Thai officials struggle to contain floods as economy suffers

Updated On: Nov 02, 2011

Anger and resentment grew in Bangkok on Tuesday as Bangkok authorities tried to justify their efforts to protect downtown areas of the city, with residents protesting that their homes were being sacrificed in the process.

Accumulated water was released from a sluice gate after the government appeared to bow to pressure from angry residents in the east of the city. However, local authorities feared the move may put the Bang Chan Industrial Estate at risk.

Hundreds of similar factories have already had to close because of the floods, putting tens of thousands of people out of work. With at least five core industrial estates inundated and floodwaters continuing to rise in districts along the northern edges of Bangkok, economists are now estimating total damages could reach 300 billion Thai baht, or $9.7 billion.

Report: Thai officials on defensive as flood anger mounts [AFP, 1 November 2011]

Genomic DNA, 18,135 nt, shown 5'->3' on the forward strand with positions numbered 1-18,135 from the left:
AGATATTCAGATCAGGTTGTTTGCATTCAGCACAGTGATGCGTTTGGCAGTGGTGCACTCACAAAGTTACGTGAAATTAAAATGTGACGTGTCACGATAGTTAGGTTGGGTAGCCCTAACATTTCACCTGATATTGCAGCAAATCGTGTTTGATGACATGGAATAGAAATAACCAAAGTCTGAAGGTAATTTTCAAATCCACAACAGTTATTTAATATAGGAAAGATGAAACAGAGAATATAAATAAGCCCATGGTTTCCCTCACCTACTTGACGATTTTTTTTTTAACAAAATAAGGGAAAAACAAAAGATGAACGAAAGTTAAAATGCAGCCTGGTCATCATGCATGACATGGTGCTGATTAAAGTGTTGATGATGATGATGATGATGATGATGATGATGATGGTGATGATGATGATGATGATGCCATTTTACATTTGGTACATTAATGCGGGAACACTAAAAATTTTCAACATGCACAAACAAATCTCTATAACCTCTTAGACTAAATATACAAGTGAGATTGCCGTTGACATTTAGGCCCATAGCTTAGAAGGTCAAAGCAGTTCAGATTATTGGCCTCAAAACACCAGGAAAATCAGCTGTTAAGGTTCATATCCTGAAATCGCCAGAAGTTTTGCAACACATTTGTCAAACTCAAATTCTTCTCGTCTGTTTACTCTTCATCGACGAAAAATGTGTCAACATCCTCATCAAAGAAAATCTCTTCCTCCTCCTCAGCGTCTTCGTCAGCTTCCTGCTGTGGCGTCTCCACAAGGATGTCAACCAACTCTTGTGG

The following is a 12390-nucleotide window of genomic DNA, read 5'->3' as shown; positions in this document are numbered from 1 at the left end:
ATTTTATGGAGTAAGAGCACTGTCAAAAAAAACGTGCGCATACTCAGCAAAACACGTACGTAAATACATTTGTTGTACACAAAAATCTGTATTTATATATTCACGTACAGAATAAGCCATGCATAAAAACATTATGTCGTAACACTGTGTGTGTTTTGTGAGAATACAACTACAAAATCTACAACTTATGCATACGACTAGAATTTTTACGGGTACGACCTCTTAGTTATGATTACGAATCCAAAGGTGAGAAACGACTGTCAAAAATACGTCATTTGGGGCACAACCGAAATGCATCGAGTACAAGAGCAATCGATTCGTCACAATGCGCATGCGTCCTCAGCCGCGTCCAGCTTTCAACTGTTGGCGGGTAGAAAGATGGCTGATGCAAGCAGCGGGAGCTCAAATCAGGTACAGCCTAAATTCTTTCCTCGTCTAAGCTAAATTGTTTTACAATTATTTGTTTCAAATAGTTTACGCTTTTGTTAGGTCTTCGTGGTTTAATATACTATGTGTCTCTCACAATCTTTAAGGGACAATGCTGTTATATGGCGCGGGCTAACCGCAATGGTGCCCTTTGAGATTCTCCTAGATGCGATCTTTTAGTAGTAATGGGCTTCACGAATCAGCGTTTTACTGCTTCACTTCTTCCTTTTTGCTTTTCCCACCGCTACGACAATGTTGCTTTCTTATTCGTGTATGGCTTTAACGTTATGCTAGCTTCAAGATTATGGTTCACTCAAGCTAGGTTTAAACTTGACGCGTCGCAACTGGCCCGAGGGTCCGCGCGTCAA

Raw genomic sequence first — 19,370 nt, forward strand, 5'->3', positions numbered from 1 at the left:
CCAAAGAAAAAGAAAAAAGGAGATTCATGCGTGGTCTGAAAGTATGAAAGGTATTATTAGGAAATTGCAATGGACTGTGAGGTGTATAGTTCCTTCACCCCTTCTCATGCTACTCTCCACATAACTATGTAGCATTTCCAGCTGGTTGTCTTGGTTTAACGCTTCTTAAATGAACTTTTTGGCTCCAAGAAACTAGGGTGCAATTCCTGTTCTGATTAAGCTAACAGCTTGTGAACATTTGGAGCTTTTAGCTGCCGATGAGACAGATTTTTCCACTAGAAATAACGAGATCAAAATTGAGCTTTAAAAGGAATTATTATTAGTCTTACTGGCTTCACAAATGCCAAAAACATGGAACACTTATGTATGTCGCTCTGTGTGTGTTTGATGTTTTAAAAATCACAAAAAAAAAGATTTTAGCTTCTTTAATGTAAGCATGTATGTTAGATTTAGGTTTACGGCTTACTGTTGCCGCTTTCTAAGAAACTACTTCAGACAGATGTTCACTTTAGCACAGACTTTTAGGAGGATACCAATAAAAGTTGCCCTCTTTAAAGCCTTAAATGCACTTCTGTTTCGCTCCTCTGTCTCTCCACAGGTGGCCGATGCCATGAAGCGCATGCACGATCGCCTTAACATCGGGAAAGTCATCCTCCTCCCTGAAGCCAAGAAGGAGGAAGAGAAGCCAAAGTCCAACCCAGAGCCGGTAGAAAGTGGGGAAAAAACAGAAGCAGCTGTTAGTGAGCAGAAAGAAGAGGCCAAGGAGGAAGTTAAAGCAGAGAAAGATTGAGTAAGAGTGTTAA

Once one of the world's fastest growing economies, especially in the 1980s and 90s, Thailand has lagged behind the rest of Asia for the past decade, more recently due to political upheaval and natural disasters. Foreign direct investment has also fallen, with economists attributing Thailand's underperformance to the uncertain climate in the country which has rattled investors and distracted policy makers from badly needed infrastructure projects.

Commentators say the most recent floods could exacerbate the situation, but could also offer opportunity for change, once order has been restored. On Monday, Thai Prime Minister Yingluck Shinawatra said the government is planning a program with an initial 800 billion baht ($25.97 billion) budget to provide aid for farmers, business operators and other people affected by floods, as well as to help prevent future floods.

Frederic Neumann, a regional economist at HSBC said that the disaster could be a make or break moment for Thailand, saying that if the country delivers a very determined response, and improves infrastructure to prevent the floods from happening again, then it could turn out to be a catalyst for reform and attracting new investment.

Report: Bangkok floods: Anger grows in deluged districts [BBC News, 1 November 2011]

Report: Submerged Thailand Losing Out to Peers [WSJ, 2 November 2011]

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